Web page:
First, here is what the Bloomberg article had to say:
At least the article did note that the study hasn't been peer-reviewed or made available for download - in the third paragraph.
As for the study's authors? Here's what they had to say:
New work described by @bloombergview & others as showing proximity to fracking is bad for babies is not ready for prime time, says one of the authors, Michael Greenstone of MIT: ”The newspaper articles describe preliminary results that we did not intend to share with press. We will release a full working paper as soon as we are finished with the analysis.” The work builds on an earlier study in the region that was discussed in depth on Dot Earth.The industry's response came quickly from Energy in Depth:
For starters, since the study has yet to be peer-reviewed, coverage of the report should be taken with a grain (boulder?) of salt until an appropriate, scientific review is complete. As Andy Revkin of the New York Times remarked on a similar non-peer-reviewed study in July 2012 that examined the same subject: “science — however tentative — can get abused when publicity precedes peer review.”
Secondly, the study appears to rule out impacts to water as a potential cause of sub-optimal infant health outcomes. Says Bloomberg columnist Mark Whitehouse:
“Surprisingly, water contamination does not appear to be the culprit: The researchers found similar results for mothers who had access to regularly monitored public water systems and mothers who relied on the kind of private wells that fracking is most likely to affect.”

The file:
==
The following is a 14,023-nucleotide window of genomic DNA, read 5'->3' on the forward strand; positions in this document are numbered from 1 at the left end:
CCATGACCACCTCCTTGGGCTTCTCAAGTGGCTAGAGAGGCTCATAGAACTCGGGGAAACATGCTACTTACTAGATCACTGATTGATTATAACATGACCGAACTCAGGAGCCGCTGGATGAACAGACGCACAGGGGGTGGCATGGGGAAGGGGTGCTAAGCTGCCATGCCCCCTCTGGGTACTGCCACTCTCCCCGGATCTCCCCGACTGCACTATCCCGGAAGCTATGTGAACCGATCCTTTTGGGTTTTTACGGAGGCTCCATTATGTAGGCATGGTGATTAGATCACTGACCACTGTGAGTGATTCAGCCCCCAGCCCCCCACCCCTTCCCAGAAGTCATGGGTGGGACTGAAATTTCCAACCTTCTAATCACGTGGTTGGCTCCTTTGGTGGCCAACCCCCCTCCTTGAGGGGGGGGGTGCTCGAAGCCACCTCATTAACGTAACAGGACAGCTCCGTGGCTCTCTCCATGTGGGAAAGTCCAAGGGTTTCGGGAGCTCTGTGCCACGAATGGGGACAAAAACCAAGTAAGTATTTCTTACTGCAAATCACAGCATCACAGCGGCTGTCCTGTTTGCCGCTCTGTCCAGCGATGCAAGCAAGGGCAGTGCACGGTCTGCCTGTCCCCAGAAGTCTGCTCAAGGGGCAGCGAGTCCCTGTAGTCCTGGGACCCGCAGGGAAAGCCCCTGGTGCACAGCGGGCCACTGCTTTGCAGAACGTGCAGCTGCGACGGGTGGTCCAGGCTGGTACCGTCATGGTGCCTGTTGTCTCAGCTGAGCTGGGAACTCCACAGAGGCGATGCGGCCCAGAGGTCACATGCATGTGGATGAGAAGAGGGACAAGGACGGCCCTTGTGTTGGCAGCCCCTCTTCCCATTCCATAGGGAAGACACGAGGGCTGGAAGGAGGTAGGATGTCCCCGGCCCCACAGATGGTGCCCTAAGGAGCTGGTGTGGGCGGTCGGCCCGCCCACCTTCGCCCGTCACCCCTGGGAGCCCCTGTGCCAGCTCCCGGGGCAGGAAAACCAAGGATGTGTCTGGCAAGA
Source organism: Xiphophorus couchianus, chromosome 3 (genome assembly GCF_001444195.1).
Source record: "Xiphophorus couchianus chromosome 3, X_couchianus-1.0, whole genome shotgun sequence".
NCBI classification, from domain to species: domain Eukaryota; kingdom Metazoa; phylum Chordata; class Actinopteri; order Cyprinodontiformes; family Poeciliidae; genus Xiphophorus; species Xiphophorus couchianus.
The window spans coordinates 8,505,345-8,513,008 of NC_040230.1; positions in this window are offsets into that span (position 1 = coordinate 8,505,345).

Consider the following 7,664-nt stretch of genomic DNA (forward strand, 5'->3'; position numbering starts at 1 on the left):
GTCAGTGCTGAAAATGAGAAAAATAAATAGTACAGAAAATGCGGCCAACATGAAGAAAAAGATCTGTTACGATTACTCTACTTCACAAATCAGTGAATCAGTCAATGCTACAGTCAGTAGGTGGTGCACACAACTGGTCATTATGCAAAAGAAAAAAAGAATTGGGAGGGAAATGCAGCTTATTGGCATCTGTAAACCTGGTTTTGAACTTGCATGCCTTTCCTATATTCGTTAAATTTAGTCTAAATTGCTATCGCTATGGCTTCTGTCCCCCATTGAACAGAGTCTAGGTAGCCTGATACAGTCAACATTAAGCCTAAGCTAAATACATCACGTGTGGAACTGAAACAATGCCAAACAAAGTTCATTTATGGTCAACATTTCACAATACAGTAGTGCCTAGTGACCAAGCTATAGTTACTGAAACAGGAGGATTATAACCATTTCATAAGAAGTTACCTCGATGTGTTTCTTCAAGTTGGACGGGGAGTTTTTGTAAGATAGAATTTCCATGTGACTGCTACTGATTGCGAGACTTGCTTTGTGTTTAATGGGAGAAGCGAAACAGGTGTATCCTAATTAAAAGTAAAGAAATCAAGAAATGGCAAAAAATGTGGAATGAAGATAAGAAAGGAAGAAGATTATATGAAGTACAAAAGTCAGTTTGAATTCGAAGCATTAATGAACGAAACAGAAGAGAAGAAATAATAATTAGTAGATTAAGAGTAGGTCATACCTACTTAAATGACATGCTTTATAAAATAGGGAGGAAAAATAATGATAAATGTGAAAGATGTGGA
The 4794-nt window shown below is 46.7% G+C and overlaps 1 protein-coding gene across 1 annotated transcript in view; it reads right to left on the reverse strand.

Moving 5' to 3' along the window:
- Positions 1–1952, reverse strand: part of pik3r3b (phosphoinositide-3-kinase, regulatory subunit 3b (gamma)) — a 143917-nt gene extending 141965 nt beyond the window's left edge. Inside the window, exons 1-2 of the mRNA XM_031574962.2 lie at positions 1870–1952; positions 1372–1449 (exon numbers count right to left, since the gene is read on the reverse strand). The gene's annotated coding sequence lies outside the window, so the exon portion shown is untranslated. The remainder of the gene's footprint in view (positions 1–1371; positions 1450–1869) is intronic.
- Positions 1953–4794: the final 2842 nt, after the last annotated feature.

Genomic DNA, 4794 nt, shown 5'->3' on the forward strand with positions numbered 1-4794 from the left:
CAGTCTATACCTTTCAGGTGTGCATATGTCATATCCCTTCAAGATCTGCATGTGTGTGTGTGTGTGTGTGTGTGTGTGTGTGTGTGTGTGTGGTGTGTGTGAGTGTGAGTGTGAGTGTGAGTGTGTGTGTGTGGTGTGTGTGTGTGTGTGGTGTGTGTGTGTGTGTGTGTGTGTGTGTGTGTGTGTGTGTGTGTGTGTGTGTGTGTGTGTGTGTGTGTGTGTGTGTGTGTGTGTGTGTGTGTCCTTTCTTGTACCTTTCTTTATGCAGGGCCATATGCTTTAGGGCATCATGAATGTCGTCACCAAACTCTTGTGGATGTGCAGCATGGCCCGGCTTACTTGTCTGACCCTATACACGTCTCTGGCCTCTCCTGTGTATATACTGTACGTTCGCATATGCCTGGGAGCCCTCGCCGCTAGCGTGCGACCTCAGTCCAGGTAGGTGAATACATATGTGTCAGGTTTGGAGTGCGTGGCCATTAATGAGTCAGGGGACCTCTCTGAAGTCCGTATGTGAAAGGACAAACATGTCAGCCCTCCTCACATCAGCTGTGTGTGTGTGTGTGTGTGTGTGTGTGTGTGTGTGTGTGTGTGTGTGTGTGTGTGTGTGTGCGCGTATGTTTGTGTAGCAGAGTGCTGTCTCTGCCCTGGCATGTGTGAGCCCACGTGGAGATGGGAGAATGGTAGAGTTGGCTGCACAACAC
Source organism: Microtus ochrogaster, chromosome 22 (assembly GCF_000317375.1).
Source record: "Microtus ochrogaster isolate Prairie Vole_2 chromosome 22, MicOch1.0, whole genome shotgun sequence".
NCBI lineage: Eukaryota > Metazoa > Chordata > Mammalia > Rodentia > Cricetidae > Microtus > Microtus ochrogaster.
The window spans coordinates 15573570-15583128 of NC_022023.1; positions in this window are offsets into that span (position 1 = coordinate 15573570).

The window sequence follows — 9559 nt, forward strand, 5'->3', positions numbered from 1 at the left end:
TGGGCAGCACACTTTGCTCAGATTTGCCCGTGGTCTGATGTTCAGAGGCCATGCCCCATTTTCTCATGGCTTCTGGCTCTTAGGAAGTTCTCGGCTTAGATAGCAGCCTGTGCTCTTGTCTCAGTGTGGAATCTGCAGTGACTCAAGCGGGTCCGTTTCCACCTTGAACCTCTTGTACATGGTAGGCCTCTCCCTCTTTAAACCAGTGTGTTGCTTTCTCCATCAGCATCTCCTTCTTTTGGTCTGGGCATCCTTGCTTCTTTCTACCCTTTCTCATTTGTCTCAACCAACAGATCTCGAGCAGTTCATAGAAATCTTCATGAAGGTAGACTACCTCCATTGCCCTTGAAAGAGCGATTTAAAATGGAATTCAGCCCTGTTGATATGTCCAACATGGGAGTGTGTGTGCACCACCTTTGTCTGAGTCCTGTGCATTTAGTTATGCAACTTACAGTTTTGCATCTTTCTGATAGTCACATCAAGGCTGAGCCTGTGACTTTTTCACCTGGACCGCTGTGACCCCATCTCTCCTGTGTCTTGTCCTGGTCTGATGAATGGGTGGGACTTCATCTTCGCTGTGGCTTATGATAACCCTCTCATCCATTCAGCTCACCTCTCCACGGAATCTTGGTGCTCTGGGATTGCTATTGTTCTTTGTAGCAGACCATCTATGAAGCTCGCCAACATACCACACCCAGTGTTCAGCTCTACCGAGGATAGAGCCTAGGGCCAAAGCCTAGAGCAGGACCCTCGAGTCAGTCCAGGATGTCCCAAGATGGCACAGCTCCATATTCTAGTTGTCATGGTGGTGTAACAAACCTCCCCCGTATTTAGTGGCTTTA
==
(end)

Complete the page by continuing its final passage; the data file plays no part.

What’s really “surprising” here is that Whitehouse thinks this is surprising news at all. A number of Obama administration officials, state regulators, and independent experts have consistently and explicitly debunked the urban myth about hydraulic fracturing and groundwater contamination. As such, it should surprise no one that a lack of contamination was also not correlated to any adverse health impacts.
According to Mr. Whitehouse, the new paper examines Pennsylvania birth records from 2004 to 2011 to assess the health of infants born within a 2.5-kilometer radius of drilling sites. The upshot? The researchers sample area is basically limited solely to rural parts of the state – areas with lower incomes and far less access to health and prenatal care.
That rural/urban divide in the American health care system is not a new story, of course. According to the U.S. Department of Health and Human Services’ Maternal and Child Health Bureau’s website:
“Rural counties tend to be disadvantaged in a variety of areas, including poorer health care access, greater poverty, and higher rates of injury and smoking, which may affect maternal and infant health. These comparisons of low birth weight, preterm birth, and infant mortality indicate that the health status of infants living in rural counties, and especially small rural counties, is generally poorer than that of infants in urban or metropolitan counties. For example, in 2008, the rate of postneonatal mortality (deaths from 1 month to under 1 year) was 27 percent higher in small rural counties than urban counties (2.84 versus 2.23 deaths per 1,000 live births, respectively).” (emphasis added)Certainly it would be premature to draw full conclusions from the comments of an author on preliminary results of a study which hasn't been subjected to peer review.
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